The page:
Led Zeppelin guitarist Jimmy Page developed a passion for music at a young age. While growing up, Page partially learned to play guitar by emulating what he heard on other artists’ albums. In an interview with Rolling Stone, Page discussed how he and his friend Jeff Beck would practice music together.
Jimmy Page was interested in music from a young age
Bob Spitz’s 2021 biography Led Zeppelin: The Biography goes into detail about how Page first became interested in music.
To practice guitar solos, Page would practice for hours on end, over and over again.
“Solos which affected me could send a shiver up my spine,” Page said in Led Zeppelin: The Biography, “and I’d spend hours, and in some cases days, trying to get them [down]. The first ones were Buddy Holly chord solos, like ‘Peggy Sue, but the next step was definitely James Burton on Ricky Nelson records, which was when it started to get difficult.”
The biography also revealed that Page would go to watch live music and then try and replicate what he saw onstage on his own guitar.
Jimmy Page and Jeff Beck practiced music together
In 2020, Page was interviewed by Rolling Stone about his expansive career. During the interview, Page was asked how he and Beck “learned who played what on Elvis Presley’s and Gene Vincent’s records.”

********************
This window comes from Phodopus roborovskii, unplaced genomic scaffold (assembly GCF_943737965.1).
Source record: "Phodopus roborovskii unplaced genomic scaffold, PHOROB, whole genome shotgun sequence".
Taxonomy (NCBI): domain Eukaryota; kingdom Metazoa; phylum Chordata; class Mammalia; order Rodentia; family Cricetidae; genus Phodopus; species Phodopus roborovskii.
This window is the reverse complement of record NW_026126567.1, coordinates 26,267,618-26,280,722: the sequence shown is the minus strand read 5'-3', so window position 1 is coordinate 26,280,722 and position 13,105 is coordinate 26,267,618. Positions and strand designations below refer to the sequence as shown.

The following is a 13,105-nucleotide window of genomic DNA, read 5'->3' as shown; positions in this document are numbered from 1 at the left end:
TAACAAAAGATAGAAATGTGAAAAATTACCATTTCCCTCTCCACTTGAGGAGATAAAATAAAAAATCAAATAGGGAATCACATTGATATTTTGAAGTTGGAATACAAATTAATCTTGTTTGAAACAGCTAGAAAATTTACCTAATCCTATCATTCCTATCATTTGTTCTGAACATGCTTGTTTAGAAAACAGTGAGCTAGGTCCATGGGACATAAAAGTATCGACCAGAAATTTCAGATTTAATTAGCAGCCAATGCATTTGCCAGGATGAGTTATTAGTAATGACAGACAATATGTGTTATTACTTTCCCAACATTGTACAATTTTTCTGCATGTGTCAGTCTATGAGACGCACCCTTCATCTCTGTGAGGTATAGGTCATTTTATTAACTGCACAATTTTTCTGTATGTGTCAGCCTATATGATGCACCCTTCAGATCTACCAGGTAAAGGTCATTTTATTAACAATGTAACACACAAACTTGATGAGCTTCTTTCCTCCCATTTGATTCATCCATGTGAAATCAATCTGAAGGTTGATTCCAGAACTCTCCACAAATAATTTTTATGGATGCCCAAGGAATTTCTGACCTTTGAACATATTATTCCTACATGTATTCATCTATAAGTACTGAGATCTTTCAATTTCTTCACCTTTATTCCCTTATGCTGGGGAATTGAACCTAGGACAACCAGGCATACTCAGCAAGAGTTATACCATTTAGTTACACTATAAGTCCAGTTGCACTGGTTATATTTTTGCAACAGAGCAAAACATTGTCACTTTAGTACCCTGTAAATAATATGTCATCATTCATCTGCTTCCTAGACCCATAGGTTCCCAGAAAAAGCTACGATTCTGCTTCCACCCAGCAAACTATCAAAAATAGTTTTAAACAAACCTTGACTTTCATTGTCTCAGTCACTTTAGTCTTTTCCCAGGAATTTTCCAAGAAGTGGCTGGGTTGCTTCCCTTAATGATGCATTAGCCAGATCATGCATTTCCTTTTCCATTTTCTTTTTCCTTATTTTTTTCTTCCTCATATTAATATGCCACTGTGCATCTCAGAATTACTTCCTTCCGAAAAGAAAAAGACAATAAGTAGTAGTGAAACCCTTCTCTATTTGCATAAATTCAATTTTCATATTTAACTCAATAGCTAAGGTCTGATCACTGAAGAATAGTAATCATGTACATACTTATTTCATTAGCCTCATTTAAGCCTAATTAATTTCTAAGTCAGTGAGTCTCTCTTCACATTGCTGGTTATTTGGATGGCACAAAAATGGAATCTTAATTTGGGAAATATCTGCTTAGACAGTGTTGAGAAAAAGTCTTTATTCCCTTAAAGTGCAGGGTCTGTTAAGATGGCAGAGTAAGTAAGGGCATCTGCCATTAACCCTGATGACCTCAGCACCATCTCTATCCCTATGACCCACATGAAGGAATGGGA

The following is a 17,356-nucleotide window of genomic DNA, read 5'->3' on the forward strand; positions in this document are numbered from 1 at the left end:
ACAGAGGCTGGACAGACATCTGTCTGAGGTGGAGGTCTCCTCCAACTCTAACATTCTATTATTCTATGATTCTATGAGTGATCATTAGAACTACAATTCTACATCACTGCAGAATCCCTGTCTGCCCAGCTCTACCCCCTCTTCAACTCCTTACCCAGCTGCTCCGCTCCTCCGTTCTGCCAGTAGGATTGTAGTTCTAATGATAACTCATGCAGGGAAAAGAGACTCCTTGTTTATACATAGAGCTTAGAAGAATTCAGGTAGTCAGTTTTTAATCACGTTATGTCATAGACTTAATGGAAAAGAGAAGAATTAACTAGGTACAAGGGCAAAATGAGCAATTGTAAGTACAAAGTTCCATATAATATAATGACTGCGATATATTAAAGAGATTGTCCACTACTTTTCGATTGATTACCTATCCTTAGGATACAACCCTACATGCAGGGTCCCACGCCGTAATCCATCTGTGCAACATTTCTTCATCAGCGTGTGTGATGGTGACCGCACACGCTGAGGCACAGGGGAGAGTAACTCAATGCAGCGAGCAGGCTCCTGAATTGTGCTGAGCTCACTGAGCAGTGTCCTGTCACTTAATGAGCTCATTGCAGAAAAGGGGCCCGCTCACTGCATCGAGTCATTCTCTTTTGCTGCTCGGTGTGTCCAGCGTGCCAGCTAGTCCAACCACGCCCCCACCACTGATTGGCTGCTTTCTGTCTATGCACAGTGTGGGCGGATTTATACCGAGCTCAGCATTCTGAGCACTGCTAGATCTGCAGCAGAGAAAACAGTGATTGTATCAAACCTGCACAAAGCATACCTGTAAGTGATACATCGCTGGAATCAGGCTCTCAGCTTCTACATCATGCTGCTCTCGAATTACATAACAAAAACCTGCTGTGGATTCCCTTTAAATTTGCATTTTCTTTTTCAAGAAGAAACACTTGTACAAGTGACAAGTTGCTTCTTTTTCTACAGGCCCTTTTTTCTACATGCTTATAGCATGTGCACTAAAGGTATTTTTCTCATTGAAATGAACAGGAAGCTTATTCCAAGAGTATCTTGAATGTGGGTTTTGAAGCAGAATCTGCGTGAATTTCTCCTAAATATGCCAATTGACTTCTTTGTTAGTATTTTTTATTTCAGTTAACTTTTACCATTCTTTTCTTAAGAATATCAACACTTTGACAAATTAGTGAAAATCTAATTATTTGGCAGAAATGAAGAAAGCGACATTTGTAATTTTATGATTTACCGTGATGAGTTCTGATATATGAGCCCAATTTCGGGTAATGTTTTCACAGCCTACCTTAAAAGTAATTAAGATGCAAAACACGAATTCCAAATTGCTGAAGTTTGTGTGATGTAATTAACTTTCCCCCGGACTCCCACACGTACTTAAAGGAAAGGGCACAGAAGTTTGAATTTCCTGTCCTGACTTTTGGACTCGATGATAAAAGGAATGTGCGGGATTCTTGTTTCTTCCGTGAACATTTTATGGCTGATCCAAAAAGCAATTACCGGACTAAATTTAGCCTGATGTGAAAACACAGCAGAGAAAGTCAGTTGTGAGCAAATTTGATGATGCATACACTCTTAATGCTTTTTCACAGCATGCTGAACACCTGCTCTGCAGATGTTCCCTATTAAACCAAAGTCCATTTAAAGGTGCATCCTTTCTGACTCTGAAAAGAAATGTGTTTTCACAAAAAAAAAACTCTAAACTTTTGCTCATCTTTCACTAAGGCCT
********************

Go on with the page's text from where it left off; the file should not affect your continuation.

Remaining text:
Page then expanded on how he and Beck worked on music in similar ways.
“The very first time I met Jeff, I said, ‘What’s your version of [Little Walter’s] “My Babe”?’ to see how he played it. And I said, ‘Yeah, well, I’ve been doing it like this.’ He just had an instant rapport with me,” the guitarist said.
Page continued, “He had a homemade guitar at the time, and I’m sure he’d be very proud to say that. We were just two kids. We’d heard rock & roll. We’d heard these guitarists, and there was no turning back. Even at that age, in our teens, that’s it. We’re committed.”
The two guitarists used other artists as inspiration
Speaking with Rolling Stone, Page explained how he and Beck attempted to copy what they heard from records that were released as they were growing up.
“As each release came, with the Gene Vincent stuff, it was really challenging to even attempt to play it. But once you had a solid-body guitar, as opposed to a cello body, it became more doable. Nevertheless, you were fueled to do the best you could, and it’s quite right,” Page said.
He continued, “I mean, one of the records that stopped you in your tracks was [1956’s] Johnny Burnette and the Rock n’ Roll Trio. The musical glue of that record is just absolutely phenomenal, and the guitar playing was so abstract to anything else that I’d ever heard.”